The last time the Canadian Arctic was as warm as it is today, our ancestors were only just beginning to migrate out of Africa.
A study published in Geophysical Research Papers suggests that recent temperatures in the region were unmatched during the last 120,000 years.
"Our results indicate that anthropogenic increases in greenhouse gases have led to unprecedented regional warmth," said University of Colorado at Boulder professor Gifford Miller, the lead author of the new paper.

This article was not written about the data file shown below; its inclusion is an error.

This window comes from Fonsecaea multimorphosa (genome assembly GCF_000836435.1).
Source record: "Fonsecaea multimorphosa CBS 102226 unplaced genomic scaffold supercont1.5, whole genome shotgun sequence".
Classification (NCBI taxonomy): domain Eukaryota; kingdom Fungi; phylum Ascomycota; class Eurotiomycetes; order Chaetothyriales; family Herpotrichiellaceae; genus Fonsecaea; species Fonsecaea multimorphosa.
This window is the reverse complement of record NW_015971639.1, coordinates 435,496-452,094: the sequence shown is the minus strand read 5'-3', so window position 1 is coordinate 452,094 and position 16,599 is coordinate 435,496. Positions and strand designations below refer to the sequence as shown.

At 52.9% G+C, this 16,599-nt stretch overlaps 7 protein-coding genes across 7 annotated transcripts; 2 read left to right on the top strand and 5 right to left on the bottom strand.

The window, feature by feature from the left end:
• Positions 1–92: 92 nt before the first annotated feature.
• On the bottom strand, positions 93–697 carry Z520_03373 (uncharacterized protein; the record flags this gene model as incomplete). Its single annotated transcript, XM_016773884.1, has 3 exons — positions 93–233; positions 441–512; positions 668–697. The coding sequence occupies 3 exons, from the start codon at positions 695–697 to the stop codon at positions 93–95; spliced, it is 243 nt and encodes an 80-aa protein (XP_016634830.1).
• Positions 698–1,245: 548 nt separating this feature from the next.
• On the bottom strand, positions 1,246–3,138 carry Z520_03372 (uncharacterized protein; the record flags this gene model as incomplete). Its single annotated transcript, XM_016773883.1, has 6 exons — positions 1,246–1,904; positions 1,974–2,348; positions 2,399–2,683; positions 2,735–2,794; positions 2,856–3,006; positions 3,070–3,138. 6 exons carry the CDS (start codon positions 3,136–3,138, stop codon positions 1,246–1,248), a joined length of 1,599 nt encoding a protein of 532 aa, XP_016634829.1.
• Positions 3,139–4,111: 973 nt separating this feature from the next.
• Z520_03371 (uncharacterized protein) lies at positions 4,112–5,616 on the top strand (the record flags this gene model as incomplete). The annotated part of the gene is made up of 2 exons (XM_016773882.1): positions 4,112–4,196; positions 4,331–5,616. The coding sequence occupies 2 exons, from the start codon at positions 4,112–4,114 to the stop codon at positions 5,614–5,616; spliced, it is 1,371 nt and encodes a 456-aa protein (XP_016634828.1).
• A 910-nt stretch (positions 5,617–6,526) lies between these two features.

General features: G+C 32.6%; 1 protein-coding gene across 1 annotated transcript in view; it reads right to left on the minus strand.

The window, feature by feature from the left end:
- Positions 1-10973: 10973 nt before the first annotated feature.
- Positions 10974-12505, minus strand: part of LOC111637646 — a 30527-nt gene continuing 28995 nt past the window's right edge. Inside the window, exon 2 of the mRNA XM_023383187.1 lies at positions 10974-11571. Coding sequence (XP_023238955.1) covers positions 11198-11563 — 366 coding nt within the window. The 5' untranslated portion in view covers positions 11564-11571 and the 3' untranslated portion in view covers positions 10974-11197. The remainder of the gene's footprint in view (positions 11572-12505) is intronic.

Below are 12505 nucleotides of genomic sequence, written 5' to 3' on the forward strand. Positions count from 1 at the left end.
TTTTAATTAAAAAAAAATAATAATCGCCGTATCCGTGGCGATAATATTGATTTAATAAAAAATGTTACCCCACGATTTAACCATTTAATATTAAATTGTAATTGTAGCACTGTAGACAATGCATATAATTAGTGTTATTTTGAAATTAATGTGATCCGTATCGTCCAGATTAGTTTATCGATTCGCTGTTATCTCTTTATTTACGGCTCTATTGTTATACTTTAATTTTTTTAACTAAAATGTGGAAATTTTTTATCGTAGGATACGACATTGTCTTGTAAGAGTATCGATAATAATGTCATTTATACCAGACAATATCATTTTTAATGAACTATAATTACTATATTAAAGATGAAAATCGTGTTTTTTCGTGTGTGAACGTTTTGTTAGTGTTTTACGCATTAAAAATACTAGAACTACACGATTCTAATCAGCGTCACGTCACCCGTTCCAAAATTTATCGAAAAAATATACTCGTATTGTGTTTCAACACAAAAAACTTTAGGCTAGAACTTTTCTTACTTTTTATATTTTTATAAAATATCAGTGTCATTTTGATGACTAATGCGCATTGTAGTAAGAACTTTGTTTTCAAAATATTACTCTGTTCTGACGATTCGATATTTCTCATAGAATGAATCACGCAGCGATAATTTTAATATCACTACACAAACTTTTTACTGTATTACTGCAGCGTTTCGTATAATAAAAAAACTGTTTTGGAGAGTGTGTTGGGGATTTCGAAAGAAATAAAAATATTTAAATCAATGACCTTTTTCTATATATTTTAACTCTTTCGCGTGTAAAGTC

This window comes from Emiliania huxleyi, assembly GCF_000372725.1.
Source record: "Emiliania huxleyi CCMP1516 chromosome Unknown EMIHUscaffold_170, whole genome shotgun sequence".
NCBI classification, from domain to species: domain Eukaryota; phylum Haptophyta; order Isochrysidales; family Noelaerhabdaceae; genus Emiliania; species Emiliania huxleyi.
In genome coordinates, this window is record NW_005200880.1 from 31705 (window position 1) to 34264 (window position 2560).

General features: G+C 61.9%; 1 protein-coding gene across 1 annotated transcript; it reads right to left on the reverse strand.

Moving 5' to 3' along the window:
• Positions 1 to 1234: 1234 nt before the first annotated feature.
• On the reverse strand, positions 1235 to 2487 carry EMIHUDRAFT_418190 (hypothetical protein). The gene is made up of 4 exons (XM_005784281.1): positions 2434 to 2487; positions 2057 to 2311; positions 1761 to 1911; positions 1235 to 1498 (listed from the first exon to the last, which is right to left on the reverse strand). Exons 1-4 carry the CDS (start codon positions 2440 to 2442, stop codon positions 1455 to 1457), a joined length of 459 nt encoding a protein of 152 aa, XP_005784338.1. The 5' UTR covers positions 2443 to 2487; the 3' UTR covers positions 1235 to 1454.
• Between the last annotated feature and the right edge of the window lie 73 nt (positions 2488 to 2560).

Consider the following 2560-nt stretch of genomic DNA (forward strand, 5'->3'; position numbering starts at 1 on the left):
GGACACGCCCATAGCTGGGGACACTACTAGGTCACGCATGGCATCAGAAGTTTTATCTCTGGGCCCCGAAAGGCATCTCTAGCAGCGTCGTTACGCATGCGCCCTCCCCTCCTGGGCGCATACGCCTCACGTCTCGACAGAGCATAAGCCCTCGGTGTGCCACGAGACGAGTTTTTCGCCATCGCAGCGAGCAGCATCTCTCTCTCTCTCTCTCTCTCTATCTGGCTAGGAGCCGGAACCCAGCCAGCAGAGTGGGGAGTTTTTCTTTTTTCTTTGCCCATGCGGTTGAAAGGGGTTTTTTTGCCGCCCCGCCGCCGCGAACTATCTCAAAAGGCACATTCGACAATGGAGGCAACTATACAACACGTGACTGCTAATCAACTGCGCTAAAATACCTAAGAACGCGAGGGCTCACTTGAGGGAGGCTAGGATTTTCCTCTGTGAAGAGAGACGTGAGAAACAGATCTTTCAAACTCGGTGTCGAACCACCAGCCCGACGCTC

Over three years, Miller and his colleagues collected dead clumps of moss that were left exposed by receding ice caps on Baffin Island, the largest island in Canada's Arctic Archipelago. They concluded that the oldest were last exposed to the elements at least 44,000 years ago -- but that they were probably far older than that. From the paper: